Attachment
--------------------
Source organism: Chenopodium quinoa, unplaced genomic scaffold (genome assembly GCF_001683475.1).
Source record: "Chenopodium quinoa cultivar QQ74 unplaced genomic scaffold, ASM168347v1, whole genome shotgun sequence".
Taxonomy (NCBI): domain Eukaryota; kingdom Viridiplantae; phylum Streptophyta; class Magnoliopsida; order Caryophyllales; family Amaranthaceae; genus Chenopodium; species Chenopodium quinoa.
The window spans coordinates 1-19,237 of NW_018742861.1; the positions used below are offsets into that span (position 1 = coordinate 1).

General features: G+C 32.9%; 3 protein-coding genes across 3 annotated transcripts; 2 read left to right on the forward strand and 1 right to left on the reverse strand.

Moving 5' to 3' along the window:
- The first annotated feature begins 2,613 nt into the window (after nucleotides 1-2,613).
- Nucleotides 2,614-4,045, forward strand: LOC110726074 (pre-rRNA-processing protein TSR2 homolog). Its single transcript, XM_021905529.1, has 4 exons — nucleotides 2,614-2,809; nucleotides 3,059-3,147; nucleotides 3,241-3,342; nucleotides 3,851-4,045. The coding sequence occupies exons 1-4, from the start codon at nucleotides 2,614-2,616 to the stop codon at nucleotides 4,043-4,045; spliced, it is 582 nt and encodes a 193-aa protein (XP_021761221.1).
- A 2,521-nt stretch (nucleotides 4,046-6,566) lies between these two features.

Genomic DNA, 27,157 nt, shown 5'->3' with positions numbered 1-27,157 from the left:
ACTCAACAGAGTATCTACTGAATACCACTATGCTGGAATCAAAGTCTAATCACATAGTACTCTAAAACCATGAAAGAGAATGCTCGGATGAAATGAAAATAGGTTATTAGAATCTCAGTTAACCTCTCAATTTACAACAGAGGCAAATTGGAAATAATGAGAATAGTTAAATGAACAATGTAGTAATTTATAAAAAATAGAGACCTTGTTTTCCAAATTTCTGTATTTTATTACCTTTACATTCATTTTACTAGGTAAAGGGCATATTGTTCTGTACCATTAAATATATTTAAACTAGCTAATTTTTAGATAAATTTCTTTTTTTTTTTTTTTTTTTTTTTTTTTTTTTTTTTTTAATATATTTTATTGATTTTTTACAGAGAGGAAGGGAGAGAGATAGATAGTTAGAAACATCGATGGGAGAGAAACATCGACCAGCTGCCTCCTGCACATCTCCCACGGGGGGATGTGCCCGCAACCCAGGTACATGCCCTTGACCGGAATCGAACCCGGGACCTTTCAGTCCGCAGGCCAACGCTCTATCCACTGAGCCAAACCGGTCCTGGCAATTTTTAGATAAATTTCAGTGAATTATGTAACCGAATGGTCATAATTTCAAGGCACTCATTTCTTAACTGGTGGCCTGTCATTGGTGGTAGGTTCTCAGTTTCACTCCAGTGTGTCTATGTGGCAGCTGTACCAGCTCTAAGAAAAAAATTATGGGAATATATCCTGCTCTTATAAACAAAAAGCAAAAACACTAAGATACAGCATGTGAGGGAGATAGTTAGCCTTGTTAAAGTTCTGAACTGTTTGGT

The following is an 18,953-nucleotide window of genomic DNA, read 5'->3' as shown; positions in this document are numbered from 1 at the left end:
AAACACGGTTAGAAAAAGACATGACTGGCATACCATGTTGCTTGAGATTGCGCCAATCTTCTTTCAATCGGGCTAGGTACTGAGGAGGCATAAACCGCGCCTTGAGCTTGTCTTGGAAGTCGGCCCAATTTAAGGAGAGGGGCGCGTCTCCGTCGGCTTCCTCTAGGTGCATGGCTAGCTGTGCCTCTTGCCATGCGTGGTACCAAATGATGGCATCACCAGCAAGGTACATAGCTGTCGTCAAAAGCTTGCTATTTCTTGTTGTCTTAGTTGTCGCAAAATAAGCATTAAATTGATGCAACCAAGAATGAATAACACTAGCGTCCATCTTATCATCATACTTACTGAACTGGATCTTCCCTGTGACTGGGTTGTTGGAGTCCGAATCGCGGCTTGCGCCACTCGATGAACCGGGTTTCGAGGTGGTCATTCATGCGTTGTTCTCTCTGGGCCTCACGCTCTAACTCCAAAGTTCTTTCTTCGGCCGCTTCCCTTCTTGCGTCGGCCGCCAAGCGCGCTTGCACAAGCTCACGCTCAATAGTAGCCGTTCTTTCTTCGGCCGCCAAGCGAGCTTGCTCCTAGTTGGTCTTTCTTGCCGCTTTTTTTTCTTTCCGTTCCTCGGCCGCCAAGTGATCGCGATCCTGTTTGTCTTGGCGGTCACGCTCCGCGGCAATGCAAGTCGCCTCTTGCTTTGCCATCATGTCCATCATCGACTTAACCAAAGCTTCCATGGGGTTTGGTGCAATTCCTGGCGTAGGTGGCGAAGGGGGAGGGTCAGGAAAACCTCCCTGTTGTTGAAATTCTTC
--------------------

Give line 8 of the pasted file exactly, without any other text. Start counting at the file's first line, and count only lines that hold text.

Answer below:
- Nucleotides 2,614-4,045, forward strand: LOC110726074 (pre-rRNA-processing protein TSR2 homolog). Its single transcript, XM_021905529.1, has 4 exons — nucleotides 2,614-2,809; nucleotides 3,059-3,147; nucleotides 3,241-3,342; nucleotides 3,851-4,045. The coding sequence occupies exons 1-4, from the start codon at nucleotides 2,614-2,616 to the stop codon at nucleotides 4,043-4,045; spliced, it is 582 nt and encodes a 193-aa protein (XP_021761221.1).